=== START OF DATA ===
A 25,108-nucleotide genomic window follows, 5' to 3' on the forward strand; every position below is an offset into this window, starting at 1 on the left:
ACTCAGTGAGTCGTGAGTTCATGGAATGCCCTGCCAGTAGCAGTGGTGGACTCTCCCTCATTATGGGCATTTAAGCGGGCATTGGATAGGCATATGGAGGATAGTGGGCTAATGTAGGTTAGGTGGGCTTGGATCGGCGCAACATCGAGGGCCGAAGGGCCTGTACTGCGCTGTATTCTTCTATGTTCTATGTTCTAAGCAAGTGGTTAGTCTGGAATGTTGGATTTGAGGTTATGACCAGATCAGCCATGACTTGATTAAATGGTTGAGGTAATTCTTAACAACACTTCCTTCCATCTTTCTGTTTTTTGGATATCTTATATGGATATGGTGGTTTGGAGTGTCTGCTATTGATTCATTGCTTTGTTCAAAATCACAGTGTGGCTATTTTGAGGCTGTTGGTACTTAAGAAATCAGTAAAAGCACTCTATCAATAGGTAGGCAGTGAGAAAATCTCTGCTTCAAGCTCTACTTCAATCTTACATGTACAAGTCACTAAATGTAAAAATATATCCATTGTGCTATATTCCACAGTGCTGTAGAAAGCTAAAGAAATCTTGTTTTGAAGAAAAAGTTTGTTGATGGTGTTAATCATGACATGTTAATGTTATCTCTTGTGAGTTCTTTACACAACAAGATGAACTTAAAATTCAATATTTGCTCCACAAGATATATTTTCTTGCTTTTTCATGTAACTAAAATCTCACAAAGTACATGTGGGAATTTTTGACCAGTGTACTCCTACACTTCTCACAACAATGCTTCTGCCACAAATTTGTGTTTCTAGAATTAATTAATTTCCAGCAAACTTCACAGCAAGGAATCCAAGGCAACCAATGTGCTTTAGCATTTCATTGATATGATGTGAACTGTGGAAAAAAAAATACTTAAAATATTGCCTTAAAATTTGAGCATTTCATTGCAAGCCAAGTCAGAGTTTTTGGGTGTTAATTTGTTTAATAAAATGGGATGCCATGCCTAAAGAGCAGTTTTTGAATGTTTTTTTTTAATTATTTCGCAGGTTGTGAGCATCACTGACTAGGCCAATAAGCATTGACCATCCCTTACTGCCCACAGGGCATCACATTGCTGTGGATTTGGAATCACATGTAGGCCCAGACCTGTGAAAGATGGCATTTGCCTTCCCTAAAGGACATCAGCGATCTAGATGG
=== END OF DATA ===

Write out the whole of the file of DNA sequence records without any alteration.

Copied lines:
A 25,108-nucleotide genomic window follows, 5' to 3' on the forward strand; every position below is an offset into this window, starting at 1 on the left:
ACTCAGTGAGTCGTGAGTTCATGGAATGCCCTGCCAGTAGCAGTGGTGGACTCTCCCTCATTATGGGCATTTAAGCGGGCATTGGATAGGCATATGGAGGATAGTGGGCTAATGTAGGTTAGGTGGGCTTGGATCGGCGCAACATCGAGGGCCGAAGGGCCTGTACTGCGCTGTATTCTTCTATGTTCTATGTTCTAAGCAAGTGGTTAGTCTGGAATGTTGGATTTGAGGTTATGACCAGATCAGCCATGACTTGATTAAATGGTTGAGGTAATTCTTAACAACACTTCCTTCCATCTTTCTGTTTTTTGGATATCTTATATGGATATGGTGGTTTGGAGTGTCTGCTATTGATTCATTGCTTTGTTCAAAATCACAGTGTGGCTATTTTGAGGCTGTTGGTACTTAAGAAATCAGTAAAAGCACTCTATCAATAGGTAGGCAGTGAGAAAATCTCTGCTTCAAGCTCTACTTCAATCTTACATGTACAAGTCACTAAATGTAAAAATATATCCATTGTGCTATATTCCACAGTGCTGTAGAAAGCTAAAGAAATCTTGTTTTGAAGAAAAAGTTTGTTGATGGTGTTAATCATGACATGTTAATGTTATCTCTTGTGAGTTCTTTACACAACAAGATGAACTTAAAATTCAATATTTGCTCCACAAGATATATTTTCTTGCTTTTTCATGTAACTAAAATCTCACAAAGTACATGTGGGAATTTTTGACCAGTGTACTCCTACACTTCTCACAACAATGCTTCTGCCACAAATTTGTGTTTCTAGAATTAATTAATTTCCAGCAAACTTCACAGCAAGGAATCCAAGGCAACCAATGTGCTTTAGCATTTCATTGATATGATGTGAACTGTGGAAAAAAAAATACTTAAAATATTGCCTTAAAATTTGAGCATTTCATTGCAAGCCAAGTCAGAGTTTTTGGGTGTTAATTTGTTTAATAAAATGGGATGCCATGCCTAAAGAGCAGTTTTTGAATGTTTTTTTTTAATTATTTCGCAGGTTGTGAGCATCACTGACTAGGCCAATAAGCATTGACCATCCCTTACTGCCCACAGGGCATCACATTGCTGTGGATTTGGAATCACATGTAGGCCCAGACCTGTGAAAGATGGCATTTGCCTTCCCTAAAGGACATCAGCGATCTAGATGG